Then something dawned upon me. I was in ‘Rome’.
Perhaps far later than I should have, I realized I was living directly on the front lines of one of Rome’s greatest wars! Right here on the Rhine, right where I stood, Rome’s crack Legions fought it out with the Germanic barbarian hordes.
The Germanic tribes had been a royal pain in the ass ever since the Visigoths sacked Rome in 414. The way it was supposed to go was; Rome would come to town, and you were supposed to submit. If you resisted the Romans would destroy your army and carry away your women and children in chains. That was pretty much it. But it seems the Germans never got the memo, they kept fighting.
Well, it might have had something to do with the fact that for about 200 years Rome had been regularly invading Germany. Or maybe Rome’s rich villages just across the Rhine were just too easy pickings for the warlike Germanic tribes to ignore? After too many years of back and forth with the Germans, the Romans had had enough. In 9Ad Emperor Augustus sent General Publius Quintctilius Varus with three legions across the Rhine in to Germany to teach the Germans a lesson they wouldn’t soon forget. Yet, General Varus fell into a trap and at the Battle of the Teutoborg Forest his army was slaughtered nearly to a man. The annihilation of the Seventeenth, Eighteenth and Nineteenth Legions represented a loss of roughly ten percent of Rome’s deployed military strength. The US invaded Iraq in 2003 with about 250,000 troops, so if you can imagine 25,000 of them being surrounded and killed by Iraqi forces over a single weekend, you can get the measure of Rome’s defeat.
As legend goes the loss of Varus’ three legions in the Teutoborg Forest nearly drove Emperor Augustus insane. By then in his mid-70s, he was reported to have walked around the palace tearing at his robes and banging his head against the wall. Ancient sources tell us that his hair grew long and unkempt and for the rest of his years he could be heard to wail at night “Varus, give me back my Legions”! But Varus couldn’t, he fell with his troops in the Teutoborg Forest. Then and there Augustus and the Roman Empire decided once again that they had had enough. Rome had been expanding since its early days and Augustus decided that the Rhine River was as good a northern border as any and if they couldn’t subdue the Germans, they would lock them out and throw away the key. Besides, whats up there anyway other than trees, swamps and wave after wave of big, hairy barbarians?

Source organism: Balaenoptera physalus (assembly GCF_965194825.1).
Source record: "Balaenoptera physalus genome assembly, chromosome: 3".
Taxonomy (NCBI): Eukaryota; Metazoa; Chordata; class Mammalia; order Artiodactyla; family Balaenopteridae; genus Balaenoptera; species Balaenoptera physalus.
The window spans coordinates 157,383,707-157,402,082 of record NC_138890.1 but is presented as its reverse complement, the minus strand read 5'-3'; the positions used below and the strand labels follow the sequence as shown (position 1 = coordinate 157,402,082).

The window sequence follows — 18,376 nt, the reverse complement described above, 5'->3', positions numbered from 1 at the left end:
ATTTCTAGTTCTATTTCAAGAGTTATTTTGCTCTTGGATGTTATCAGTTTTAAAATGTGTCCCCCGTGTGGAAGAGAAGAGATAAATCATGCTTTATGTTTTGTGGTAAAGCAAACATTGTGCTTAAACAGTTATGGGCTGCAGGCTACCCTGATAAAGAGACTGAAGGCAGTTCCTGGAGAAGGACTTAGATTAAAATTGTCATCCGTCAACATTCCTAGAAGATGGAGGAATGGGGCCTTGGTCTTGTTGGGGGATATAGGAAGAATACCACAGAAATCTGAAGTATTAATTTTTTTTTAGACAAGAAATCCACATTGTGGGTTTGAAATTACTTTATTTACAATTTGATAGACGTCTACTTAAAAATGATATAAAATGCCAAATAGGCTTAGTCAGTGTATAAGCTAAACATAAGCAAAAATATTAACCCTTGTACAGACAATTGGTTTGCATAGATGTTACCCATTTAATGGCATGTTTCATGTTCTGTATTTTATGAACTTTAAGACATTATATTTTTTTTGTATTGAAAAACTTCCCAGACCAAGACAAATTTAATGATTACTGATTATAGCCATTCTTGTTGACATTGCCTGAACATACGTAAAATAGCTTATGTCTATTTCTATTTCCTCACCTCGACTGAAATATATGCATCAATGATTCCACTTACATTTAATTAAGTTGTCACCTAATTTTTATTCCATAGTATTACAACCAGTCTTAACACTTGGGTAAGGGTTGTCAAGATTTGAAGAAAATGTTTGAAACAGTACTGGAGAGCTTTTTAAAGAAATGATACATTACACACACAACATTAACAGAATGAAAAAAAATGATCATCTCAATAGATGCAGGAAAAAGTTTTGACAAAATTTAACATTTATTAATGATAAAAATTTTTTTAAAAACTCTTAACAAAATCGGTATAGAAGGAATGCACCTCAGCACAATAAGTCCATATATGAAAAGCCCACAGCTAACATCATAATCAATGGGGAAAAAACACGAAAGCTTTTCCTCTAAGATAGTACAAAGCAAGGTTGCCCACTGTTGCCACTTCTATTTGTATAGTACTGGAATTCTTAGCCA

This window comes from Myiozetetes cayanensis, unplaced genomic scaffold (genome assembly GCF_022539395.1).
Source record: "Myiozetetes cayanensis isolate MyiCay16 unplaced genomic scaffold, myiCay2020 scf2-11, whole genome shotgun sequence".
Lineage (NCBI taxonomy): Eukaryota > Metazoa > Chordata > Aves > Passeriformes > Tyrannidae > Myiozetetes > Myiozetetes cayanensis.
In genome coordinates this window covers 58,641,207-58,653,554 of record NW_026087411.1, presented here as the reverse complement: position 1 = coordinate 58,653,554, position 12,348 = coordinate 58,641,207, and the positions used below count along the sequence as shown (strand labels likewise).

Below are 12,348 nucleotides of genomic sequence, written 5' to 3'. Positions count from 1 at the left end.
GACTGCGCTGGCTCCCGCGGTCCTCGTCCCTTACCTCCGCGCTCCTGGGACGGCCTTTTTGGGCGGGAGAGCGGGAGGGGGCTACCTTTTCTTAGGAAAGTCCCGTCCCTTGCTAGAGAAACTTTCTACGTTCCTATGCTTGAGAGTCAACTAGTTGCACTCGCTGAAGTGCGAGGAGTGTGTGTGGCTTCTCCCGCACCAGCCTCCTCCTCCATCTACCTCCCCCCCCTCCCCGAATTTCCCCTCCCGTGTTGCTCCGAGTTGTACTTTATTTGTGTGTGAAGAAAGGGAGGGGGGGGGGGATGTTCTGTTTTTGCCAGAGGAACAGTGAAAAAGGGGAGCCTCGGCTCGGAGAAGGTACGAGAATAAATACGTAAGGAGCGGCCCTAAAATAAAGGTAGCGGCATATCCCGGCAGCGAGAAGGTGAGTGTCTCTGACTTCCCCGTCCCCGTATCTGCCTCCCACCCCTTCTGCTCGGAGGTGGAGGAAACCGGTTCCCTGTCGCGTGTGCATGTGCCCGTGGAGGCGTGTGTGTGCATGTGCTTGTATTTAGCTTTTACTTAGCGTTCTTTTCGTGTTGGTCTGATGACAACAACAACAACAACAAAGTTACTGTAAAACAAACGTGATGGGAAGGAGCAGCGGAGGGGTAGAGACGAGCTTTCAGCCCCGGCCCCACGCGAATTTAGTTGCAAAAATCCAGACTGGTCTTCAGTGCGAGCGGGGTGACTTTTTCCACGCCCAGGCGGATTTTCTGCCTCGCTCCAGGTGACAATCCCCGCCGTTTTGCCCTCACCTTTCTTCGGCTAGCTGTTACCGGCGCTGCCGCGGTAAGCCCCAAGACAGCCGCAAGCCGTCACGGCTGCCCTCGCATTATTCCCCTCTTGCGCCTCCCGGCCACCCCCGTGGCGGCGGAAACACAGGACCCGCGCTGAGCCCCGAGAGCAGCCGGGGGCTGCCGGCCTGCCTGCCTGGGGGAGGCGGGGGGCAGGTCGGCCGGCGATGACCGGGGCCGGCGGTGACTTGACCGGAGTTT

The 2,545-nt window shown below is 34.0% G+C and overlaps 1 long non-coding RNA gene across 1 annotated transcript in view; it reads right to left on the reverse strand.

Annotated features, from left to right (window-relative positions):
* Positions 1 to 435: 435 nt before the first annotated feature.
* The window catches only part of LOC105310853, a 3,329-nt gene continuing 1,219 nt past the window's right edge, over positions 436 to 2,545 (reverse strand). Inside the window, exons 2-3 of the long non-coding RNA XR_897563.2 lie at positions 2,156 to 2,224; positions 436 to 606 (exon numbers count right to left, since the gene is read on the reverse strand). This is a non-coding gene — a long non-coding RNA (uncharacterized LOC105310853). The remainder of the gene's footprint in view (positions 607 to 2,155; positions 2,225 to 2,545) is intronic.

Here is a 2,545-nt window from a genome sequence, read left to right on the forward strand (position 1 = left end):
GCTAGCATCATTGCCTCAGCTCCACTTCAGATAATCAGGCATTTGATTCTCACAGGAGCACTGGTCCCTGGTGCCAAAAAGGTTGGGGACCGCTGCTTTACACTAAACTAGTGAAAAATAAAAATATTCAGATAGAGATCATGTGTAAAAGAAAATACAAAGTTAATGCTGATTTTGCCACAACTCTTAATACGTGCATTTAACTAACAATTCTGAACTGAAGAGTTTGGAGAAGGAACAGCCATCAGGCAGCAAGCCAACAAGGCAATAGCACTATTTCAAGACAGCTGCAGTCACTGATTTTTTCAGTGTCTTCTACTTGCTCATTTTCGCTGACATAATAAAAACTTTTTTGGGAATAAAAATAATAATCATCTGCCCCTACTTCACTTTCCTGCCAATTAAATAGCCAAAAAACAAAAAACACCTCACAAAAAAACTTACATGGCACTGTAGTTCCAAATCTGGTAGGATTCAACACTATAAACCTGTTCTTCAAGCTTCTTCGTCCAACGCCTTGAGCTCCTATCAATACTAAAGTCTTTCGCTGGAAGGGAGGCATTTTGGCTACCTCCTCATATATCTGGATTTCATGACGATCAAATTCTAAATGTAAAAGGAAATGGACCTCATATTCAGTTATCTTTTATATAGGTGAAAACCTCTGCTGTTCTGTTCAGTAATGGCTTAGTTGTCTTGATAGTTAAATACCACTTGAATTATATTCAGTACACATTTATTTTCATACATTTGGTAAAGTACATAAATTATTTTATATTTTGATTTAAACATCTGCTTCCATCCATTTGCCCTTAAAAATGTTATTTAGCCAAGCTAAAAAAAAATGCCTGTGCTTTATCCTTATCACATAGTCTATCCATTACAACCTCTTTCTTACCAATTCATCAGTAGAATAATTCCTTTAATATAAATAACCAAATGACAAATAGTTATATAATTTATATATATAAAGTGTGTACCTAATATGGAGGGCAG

Rome’s answer was to fortify its border with Germany and give up ever trying to conquer them. Yet it would be utterly impossible to construct a wall running along the entire border. At that time, Rome’s territory in question stretched from Holland to the Slovakia, the distances involved were simply to immense, even for the Romans. The answer was the Limes. Not an actual wall in the ‘Great Wall of China’ sense, but more of a string of mutually supporting border fortresses, castra, anchored by large military cities such as Mianz and Bonn.
The whole Limes system is about is about 350 miles long, contains 60 forts and up to 900 watchtowers. The concept was to have a series of rapid reaction forces permanently stationed on the border ready to deploy in case of a barbarian uprising. If the Germans attacked in one spot, the defenders could hold out long enough for a nearby castra or city to dispatch reinforcements. In most places the Limes consisted of little more than a handful of watchtowers (castellum) behind a raised earth palisade. In other places it was in fact a wall.
Actually, the Limes Germanica was not Rome’s only defensive construction. The Raetian Limes were further to the south near Austria. There were also the famous walls in Britain, Hadrian’s Wall and the Antonine Wall as well as Limes in North Africa and Limes Aribicus in modern-day Syria and Palestine.
However, the best representation of the Limes are found in Germany and the focal point is in a little known place called Saalburg. There, archaeologist working in the 1800s unearthed the foundations of a Roman castra there and set about restoring it to its former glory. You can visit Saalburg today, in 2009 we took a drive and visited as many of the Limes locations as we could. With a bit of imagination, it was not difficult to picture.
3 thoughts on “Limes Germanicus”
kick ass, thanks
Very informative as well as entertaining commentary.
Enjoyed it, thanks.
thank you gentlemen